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LUH Acquisition Programme: Which Way is it Headed?

Mr Amit Cowshish is a former Financial Advisor (Acquisition), Ministry of Defence and former Distinguished Fellow, Manohar Parrikar Institute for Defence Studies and Analyses, New Delhi. Click here for Detailed Profile
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  • December 15, 2014

    Although the Russian President is reported to have offered help in manufacturing the Light Utility Helicopter (LUH) in India, none of the 20-odd documents signed last week pertain to this project. There is also no specific mention of this project in the joint statement issued on 11 December 2014. As of now, therefore, it is, at best, only an idea that jells very well with the larger vision of Make-in-India.

    It may be recalled that in August 2014 the Defence Acquisition Council (DAC) had decided to scrap the tender for 197 LUH, in which the European Eurocopter and the Russian Kamov were the principal competitors. The DAC also decided to give a chance to the Indian industry to make the helicopter in India both for the armed forces as well as for export.

    According to the Defence Procurement Procedure (DPP), there are five ways in which capital purchases could be made. The ‘Buy (Global)’ option is ruled out as this is meant for outright purchase of equipment from abroad. Indian companies could also bid in a ‘Buy (Global)’ tender, if they are in a position to offer the equipment. But there is no Indian company that makes the required helicopter.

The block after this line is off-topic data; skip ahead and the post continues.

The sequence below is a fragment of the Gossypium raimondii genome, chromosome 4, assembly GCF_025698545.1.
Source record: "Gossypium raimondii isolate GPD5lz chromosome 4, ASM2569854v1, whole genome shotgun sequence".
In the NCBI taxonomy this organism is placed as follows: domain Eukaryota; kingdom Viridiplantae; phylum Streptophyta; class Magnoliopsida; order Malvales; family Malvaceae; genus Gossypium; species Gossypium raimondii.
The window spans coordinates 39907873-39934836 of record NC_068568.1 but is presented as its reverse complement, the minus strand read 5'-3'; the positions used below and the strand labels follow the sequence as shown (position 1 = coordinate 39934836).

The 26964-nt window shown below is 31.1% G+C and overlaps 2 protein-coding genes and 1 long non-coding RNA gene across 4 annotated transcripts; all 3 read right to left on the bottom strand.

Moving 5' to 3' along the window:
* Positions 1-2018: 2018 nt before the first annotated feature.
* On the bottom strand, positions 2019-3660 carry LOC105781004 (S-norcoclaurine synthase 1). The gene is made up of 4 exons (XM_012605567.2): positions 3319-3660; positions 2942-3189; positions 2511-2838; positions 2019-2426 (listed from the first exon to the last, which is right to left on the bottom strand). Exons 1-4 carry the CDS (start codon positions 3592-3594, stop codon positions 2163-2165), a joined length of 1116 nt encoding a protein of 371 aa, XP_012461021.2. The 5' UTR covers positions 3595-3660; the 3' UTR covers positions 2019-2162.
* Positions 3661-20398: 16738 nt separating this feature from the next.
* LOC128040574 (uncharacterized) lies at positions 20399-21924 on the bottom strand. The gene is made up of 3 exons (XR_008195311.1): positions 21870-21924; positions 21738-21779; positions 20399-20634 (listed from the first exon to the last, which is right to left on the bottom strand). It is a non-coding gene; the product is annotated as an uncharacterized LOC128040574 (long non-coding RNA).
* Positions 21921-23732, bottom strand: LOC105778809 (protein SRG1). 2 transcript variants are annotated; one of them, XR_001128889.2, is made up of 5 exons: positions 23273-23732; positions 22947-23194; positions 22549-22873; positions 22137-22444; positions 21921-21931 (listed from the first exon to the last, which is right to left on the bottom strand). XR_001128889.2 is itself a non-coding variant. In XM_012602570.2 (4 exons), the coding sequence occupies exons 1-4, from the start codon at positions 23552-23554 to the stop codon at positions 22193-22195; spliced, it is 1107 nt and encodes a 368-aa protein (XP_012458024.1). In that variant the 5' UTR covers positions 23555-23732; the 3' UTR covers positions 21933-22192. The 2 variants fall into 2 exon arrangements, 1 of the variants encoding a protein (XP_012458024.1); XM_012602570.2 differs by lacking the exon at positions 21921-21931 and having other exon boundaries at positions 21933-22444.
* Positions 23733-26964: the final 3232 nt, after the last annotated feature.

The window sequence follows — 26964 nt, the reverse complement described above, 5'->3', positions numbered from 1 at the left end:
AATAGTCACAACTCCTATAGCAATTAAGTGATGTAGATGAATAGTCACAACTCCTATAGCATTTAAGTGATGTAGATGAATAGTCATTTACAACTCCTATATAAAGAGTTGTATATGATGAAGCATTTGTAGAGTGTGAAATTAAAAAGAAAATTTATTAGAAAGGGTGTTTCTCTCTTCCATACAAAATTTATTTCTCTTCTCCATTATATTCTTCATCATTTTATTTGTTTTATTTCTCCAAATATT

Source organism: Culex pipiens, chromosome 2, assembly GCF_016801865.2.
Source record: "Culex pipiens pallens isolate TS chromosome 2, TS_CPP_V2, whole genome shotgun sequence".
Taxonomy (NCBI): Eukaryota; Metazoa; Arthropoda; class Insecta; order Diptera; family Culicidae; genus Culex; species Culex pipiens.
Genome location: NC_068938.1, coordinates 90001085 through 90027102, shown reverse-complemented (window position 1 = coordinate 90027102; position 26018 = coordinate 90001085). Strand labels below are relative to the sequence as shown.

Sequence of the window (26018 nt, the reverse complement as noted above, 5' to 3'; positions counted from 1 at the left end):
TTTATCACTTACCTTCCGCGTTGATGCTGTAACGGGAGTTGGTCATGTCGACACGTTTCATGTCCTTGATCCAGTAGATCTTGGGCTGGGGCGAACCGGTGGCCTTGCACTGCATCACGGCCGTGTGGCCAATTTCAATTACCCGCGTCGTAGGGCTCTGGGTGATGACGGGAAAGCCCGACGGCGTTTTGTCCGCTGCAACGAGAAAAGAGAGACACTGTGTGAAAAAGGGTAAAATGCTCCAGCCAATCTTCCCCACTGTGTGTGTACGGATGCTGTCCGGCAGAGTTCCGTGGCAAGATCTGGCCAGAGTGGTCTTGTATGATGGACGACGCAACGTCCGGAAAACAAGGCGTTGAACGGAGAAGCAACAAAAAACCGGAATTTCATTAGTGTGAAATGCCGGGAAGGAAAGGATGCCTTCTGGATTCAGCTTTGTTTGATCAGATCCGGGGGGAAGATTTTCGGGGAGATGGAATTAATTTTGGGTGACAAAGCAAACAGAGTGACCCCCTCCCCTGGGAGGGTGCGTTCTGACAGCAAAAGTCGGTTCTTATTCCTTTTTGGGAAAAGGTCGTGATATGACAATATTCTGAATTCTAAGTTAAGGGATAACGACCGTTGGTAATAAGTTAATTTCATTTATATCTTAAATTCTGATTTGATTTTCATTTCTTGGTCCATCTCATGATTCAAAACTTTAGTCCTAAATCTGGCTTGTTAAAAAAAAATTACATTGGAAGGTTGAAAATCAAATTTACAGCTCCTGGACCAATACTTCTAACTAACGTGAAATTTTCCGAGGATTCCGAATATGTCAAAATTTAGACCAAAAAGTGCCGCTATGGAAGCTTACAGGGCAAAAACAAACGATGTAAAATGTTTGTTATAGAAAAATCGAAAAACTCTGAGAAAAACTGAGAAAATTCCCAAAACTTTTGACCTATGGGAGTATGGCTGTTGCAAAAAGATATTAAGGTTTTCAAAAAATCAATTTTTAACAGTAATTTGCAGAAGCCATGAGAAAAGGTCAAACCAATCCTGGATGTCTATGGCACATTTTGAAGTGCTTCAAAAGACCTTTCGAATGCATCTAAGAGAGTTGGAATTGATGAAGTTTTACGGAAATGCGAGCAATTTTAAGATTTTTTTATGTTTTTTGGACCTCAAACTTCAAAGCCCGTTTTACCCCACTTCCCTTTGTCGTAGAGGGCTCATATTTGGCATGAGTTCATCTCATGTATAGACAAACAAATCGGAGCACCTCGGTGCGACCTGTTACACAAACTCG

The ‘Buy and Make’ option is also ruled out as under this option the request for proposal (RFP) goes out to the foreign vendors for outright purchase of a certain quantity of the equipment, followed by manufacture of the remaining quantity in India by a production agency nominated by the Ministry of Defence (MoD). Adopting this route could be seen as a betrayal of the promise that the project would be undertaken by an Indian company.

    In any case, considering that there are several foreign manufacturers who could provide the kind of platform India is looking for, it is difficult to imagine how pre-selection of a particular platform could be justified, especially if one also takes into account the MoD’s discomfort with single-vendor procurements.